Author:Kara Wentworth (University of California San Diego)
Paper short abstract:
Through a combination of video and live performance, this presentation explores how lives and worlds are made out of deaths in animal slaughter.
Paper long abstract:
This work is part of a larger project exploring how meaning is made in everyday practice on a slaughterhouse kill floor. By following animals, butchers, inspectors, organs, microbes, researchers, and knives, I make sense of how repeated material interactions between more-than-human beings constitute worlds.
Through writing and video, I trace stories of world-making in practice. Through an ethnographic engagement of kill floors, meat conferences, agricultural fraternities, general stores, ranchers, and spaces in between, I try to understand how shared meanings and socio-political worlds are made. I argue that seemingly intractable differences across cultural communities are located in the same core urges: hopes and fears for the future congeal in the present as political commitments.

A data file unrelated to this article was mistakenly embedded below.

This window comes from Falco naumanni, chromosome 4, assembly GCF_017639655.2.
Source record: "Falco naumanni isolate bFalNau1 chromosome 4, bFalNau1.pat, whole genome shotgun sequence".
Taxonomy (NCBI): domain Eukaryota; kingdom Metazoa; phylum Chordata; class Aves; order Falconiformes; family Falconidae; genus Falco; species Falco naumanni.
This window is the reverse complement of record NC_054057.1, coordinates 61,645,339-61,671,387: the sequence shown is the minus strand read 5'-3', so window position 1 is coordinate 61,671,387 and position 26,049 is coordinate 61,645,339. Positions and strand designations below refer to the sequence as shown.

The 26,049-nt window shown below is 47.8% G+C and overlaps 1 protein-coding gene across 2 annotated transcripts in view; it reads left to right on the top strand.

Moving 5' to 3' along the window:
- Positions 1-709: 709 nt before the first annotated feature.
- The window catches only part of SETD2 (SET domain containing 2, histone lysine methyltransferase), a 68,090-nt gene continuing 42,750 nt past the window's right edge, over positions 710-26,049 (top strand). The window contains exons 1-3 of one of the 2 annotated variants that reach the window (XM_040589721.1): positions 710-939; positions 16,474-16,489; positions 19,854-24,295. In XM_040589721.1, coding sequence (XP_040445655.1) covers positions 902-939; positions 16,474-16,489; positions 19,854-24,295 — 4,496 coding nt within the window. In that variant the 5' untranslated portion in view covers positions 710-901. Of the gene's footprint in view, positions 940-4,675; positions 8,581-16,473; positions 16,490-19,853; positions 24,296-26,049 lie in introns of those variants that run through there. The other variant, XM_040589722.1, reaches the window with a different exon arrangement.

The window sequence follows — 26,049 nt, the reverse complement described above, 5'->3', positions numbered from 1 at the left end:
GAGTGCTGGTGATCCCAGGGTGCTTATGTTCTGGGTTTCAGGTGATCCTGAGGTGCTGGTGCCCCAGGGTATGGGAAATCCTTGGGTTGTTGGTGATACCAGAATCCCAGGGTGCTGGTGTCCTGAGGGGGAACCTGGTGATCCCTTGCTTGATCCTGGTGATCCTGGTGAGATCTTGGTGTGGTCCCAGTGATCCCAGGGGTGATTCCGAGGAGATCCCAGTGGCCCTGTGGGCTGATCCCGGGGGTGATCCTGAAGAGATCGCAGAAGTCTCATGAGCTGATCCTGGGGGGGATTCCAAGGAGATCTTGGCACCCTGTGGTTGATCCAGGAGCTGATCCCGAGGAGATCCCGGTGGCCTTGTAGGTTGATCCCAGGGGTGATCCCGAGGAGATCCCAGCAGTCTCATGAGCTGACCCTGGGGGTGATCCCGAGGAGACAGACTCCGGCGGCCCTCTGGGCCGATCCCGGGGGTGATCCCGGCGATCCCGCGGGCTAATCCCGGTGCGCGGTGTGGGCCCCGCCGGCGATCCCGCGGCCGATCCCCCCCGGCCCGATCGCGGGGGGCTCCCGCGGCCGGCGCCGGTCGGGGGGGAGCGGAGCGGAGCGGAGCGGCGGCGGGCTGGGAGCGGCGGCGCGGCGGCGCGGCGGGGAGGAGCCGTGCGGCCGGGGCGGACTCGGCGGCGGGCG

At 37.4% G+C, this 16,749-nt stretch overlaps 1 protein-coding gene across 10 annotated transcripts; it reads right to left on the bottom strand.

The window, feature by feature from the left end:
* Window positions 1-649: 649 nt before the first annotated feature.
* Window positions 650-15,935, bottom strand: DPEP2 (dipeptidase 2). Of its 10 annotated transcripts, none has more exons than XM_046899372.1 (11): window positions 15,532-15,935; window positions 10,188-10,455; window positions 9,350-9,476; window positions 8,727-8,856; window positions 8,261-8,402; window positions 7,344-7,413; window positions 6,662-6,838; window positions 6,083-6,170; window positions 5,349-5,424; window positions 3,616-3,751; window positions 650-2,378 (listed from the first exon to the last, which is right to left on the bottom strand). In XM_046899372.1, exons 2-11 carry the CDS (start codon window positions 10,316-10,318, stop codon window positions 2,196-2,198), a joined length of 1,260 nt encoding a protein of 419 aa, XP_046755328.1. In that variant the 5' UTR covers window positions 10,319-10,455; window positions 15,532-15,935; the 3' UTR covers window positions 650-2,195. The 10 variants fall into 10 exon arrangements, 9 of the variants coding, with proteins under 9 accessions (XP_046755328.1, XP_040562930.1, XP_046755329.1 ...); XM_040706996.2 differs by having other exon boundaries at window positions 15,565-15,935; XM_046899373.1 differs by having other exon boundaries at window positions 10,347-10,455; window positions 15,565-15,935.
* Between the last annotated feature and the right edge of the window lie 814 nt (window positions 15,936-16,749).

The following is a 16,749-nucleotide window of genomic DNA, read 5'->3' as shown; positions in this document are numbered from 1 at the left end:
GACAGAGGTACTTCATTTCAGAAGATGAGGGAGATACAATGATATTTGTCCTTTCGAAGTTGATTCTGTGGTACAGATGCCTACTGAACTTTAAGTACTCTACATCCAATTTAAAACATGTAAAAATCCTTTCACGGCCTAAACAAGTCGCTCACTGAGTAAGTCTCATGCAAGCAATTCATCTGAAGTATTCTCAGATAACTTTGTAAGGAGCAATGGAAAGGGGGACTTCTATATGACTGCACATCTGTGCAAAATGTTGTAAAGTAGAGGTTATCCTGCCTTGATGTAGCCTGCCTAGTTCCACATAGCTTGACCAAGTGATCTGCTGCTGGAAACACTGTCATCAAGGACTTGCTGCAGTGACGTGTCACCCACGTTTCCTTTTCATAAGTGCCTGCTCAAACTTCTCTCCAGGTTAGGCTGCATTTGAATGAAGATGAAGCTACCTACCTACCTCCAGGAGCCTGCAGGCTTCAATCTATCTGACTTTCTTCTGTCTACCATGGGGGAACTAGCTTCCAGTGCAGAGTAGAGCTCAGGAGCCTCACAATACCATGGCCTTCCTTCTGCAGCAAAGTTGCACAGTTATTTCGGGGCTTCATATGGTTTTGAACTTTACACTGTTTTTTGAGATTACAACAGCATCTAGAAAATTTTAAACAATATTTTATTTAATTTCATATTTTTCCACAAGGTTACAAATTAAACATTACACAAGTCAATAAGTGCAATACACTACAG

Through this work, I offer a novel analysis of the nature of difference, the nature of knowledge, and the nature of socio-political worlds. I argue that difference, knowledge, and the worlds we live in are all made through daily practice, and through interactions between humans, non-humans and things. Meaning is made through bodies, movement, action, interaction, cuts, marks, repetition, and agreement.
Making Worlds: Feminist STS and everyday technoscience